I must admit it, I do like listening to Katy Perry. So when, as my husband was reading the Sunday paper a couple of weeks ago, he mentioned the article about USDA taking advantage of the performer’s half time Super Bowl performance to highlight food safety, I was very excited. What a unique way to deliver a food safety message, thus the USDA blog “Hot N Cold”: A Katy Perry Guide for Food Safe Take-Out. The blog starts with a reference to when our stomachs “ROAR”, then goes on to build on the lyrics of Ms. Perry’s 2008 song “Hot n Cold”. The blog provides guidance on the basics of correct handling practices for take-out and delivery of both hot and cold foods in order to keep you and you guests food safe while watching the big game. We all know the Iowa State Extension and Outreach Food Safety website has many resources for both consumers and foodservices http://www.extension.iastate.edu/foodsafety/ . We also know social media is everywhere. As I ride the bus each day, it seems as if almost everyone is posting or searching for something on an electronic devise. It will be interesting to see what creative ways all of us can use social media channels to share the food safety messages. I believe we can all be super stars when it comes to Sharing the Message.
In the time crunch world of today – easy ways to keep food safe are needed. Twenty second sound bites or 140 characters are the new parameters of communication – sometimes those of us in academia are challenged to explain “the details” in these short segments. Years of schooling taught us to question, review literature, develop methodologies germane to the question, and then analyze and interpret data. Hard to fit that in a tweet! But this is the new reality. Fundamental messages with key take-away actions are needed because most folks don’t have time for the back story.
Here are a few my predecessors developed:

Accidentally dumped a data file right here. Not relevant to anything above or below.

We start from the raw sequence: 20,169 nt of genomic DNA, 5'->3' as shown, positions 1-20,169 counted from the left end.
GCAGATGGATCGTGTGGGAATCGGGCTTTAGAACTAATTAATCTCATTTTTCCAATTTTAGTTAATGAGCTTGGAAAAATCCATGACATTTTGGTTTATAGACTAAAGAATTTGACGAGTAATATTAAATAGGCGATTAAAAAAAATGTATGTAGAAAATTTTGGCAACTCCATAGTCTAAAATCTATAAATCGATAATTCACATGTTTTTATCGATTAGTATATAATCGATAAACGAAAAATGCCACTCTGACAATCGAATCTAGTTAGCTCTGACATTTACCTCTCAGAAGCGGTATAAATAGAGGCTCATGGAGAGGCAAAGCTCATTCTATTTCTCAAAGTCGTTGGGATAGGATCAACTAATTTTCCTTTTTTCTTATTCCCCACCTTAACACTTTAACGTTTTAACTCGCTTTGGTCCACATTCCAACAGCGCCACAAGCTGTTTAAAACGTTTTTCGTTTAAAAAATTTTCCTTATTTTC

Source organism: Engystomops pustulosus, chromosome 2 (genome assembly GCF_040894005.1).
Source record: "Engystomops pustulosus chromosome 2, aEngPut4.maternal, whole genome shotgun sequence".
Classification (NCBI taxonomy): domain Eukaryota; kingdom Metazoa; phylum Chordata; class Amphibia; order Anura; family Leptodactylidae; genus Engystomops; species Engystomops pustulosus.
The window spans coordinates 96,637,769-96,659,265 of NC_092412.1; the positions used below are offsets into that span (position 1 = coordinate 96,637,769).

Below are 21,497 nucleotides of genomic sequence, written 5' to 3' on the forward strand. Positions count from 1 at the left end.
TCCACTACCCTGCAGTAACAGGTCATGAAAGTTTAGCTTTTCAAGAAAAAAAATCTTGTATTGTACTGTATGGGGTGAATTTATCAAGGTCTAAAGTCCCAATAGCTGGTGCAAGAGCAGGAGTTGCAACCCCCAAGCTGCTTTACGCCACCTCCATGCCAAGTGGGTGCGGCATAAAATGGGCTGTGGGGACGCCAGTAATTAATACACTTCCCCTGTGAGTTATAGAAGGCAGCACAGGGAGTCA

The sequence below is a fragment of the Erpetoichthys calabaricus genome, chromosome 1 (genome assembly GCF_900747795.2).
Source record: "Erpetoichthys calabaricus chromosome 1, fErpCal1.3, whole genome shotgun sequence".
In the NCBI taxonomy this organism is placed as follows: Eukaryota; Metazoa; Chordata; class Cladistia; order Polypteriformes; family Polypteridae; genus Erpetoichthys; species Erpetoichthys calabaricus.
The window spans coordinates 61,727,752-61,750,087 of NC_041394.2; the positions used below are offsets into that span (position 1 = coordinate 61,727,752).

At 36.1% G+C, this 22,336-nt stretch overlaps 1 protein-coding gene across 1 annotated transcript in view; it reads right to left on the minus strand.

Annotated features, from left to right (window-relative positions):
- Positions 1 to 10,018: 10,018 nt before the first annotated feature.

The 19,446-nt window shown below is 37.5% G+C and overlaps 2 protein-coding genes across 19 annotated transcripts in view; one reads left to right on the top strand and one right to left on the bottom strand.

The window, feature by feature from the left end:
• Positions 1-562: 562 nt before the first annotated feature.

• Keep hot food hot and cold food cold
• Don’t wait, refrigerate (you saw this on the cool bags earlier)
• If in doubt, throw it out.
Well about 4 times the length of a tweet – work is needed!
I love watching the many and varied cooking shows which can fill an entire day as I flip between various channels. However, I do believe all these shows miss the boat by not spending more time focusing on safe food preparation and handling practices. Rarely is proper hand washing used or shown, often time “chefs” are touching ready to eat foods with bare hands prior to serving this tasty dish to an awaiting judge. There are a few shows where food safety is mentioned such as when a meat based dish is undercooked and still served or, if in the process of preparation, contestants cut themselves, contaminate the food, and yes, still serve this tasty dish. Most recently, I saw a show where one of the contestants had what looked to be half inch long meticulously sculpted and painted finger nails, not certain how this person even managed to cook. Recent information for the USDA Economic Research Service estimated in 2013 the yearly cost of foodborne illness caused by non-typhoidal Salmonella was 3.7 billion dollars. This cost is for only one of the 14 foodborne pathogens for which cost estimates are calculated. I’m wondering what the possible impact on foodborne illness would be if food safe preparation and handling practices became an integral part TV cooking shows?